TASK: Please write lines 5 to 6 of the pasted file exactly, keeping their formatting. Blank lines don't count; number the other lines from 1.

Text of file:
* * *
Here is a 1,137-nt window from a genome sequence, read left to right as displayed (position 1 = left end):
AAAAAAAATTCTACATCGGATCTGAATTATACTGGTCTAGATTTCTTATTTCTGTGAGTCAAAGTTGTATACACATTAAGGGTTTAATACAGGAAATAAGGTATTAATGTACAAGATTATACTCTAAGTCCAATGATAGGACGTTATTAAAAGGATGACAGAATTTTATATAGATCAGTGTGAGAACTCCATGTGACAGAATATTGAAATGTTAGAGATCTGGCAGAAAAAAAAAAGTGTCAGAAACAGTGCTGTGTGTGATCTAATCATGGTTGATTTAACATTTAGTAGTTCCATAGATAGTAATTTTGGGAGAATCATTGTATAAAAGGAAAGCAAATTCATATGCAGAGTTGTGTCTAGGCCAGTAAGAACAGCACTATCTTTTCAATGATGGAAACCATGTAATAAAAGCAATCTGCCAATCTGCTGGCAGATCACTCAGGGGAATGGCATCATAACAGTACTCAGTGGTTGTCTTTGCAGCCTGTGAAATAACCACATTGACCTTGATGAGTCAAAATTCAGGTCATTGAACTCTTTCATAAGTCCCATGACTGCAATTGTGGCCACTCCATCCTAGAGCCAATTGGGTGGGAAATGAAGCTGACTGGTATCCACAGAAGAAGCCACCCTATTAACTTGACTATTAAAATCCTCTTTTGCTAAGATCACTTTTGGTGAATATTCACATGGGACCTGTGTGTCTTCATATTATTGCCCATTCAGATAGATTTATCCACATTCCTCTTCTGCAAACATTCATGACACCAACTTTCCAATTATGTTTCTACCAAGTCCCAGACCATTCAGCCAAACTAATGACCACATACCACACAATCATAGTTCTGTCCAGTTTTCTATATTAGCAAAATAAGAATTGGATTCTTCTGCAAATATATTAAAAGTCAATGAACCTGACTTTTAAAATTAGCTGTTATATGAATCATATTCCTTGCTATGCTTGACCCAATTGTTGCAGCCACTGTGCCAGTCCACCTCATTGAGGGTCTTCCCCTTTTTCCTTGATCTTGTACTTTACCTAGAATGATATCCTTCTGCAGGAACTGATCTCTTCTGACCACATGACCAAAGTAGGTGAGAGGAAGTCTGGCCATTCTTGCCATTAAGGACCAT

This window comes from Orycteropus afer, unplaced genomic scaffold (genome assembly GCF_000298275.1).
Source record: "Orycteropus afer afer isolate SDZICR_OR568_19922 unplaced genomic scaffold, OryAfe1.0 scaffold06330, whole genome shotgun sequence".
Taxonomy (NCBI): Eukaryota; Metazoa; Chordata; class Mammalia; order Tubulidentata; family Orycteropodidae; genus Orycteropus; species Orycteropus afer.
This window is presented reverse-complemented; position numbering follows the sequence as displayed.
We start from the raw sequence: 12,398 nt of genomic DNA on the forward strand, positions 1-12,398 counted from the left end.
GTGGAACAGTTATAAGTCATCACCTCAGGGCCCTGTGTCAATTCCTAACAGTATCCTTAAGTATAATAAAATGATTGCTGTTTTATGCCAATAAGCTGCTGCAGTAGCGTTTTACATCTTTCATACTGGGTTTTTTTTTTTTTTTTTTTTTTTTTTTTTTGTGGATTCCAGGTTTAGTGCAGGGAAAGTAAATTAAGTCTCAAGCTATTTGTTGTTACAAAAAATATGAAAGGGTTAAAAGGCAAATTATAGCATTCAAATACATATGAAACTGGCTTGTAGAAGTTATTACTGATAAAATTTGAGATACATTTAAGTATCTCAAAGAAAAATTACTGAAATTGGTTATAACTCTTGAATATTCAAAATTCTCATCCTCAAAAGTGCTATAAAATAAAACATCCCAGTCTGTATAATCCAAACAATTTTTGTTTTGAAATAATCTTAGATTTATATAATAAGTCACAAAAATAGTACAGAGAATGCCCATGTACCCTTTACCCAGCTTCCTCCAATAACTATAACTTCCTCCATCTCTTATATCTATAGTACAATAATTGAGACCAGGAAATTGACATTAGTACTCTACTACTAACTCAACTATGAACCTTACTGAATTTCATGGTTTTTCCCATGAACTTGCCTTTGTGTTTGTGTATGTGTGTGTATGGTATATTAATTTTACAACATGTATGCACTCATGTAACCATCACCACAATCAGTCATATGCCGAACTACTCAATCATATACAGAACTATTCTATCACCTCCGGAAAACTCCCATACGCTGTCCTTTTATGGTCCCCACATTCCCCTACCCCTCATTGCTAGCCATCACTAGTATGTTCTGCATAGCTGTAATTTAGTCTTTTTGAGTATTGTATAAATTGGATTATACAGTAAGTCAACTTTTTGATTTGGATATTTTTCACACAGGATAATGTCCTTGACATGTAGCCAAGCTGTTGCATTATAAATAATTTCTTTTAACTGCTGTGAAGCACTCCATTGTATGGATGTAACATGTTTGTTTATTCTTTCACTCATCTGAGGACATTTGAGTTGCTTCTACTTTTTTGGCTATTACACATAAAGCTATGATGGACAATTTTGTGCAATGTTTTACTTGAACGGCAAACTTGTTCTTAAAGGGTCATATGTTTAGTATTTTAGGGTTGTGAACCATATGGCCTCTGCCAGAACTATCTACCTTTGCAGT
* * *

Taxonomy (NCBI): Eukaryota; Metazoa; Chordata; class Mammalia; order Tubulidentata; family Orycteropodidae; genus Orycteropus; species Orycteropus afer.
This window is presented reverse-complemented; position numbering follows the sequence as displayed.